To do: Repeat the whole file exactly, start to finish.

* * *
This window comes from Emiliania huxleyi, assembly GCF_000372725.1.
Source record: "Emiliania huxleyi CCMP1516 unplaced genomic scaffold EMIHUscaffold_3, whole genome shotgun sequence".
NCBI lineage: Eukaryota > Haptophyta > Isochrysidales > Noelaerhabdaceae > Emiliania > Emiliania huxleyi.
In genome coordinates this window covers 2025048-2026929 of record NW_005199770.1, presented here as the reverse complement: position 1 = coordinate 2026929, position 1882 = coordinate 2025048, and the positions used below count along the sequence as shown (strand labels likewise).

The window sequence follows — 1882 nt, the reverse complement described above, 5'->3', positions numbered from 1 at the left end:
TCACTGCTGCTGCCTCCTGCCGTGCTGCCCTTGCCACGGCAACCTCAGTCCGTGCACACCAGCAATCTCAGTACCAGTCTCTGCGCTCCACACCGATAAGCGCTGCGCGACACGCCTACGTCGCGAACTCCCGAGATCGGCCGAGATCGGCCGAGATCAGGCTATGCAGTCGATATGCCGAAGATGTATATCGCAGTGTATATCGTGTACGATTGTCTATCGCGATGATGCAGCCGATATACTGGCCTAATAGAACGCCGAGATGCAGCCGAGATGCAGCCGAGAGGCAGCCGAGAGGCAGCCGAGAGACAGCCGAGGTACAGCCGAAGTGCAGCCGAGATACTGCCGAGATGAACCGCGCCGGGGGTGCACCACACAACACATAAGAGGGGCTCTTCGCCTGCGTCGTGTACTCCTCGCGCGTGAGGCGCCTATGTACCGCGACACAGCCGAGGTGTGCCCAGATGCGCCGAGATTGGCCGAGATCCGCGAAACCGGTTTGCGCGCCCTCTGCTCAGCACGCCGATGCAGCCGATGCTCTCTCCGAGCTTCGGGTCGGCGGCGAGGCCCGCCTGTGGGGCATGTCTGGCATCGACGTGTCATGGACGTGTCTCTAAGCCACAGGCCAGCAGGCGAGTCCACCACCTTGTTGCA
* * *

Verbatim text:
This window comes from Emiliania huxleyi, assembly GCF_000372725.1.
Source record: "Emiliania huxleyi CCMP1516 unplaced genomic scaffold EMIHUscaffold_3, whole genome shotgun sequence".
NCBI lineage: Eukaryota > Haptophyta > Isochrysidales > Noelaerhabdaceae > Emiliania > Emiliania huxleyi.
In genome coordinates this window covers 2025048-2026929 of record NW_005199770.1, presented here as the reverse complement: position 1 = coordinate 2026929, position 1882 = coordinate 2025048, and the positions used below count along the sequence as shown (strand labels likewise).

The window sequence follows — 1882 nt, the reverse complement described above, 5'->3', positions numbered from 1 at the left end:
TCACTGCTGCTGCCTCCTGCCGTGCTGCCCTTGCCACGGCAACCTCAGTCCGTGCACACCAGCAATCTCAGTACCAGTCTCTGCGCTCCACACCGATAAGCGCTGCGCGACACGCCTACGTCGCGAACTCCCGAGATCGGCCGAGATCGGCCGAGATCAGGCTATGCAGTCGATATGCCGAAGATGTATATCGCAGTGTATATCGTGTACGATTGTCTATCGCGATGATGCAGCCGATATACTGGCCTAATAGAACGCCGAGATGCAGCCGAGATGCAGCCGAGAGGCAGCCGAGAGGCAGCCGAGAGACAGCCGAGGTACAGCCGAAGTGCAGCCGAGATACTGCCGAGATGAACCGCGCCGGGGGTGCACCACACAACACATAAGAGGGGCTCTTCGCCTGCGTCGTGTACTCCTCGCGCGTGAGGCGCCTATGTACCGCGACACAGCCGAGGTGTGCCCAGATGCGCCGAGATTGGCCGAGATCCGCGAAACCGGTTTGCGCGCCCTCTGCTCAGCACGCCGATGCAGCCGATGCTCTCTCCGAGCTTCGGGTCGGCGGCGAGGCCCGCCTGTGGGGCATGTCTGGCATCGACGTGTCATGGACGTGTCTCTAAGCCACAGGCCAGCAGGCGAGTCCACCACCTTGTTGCA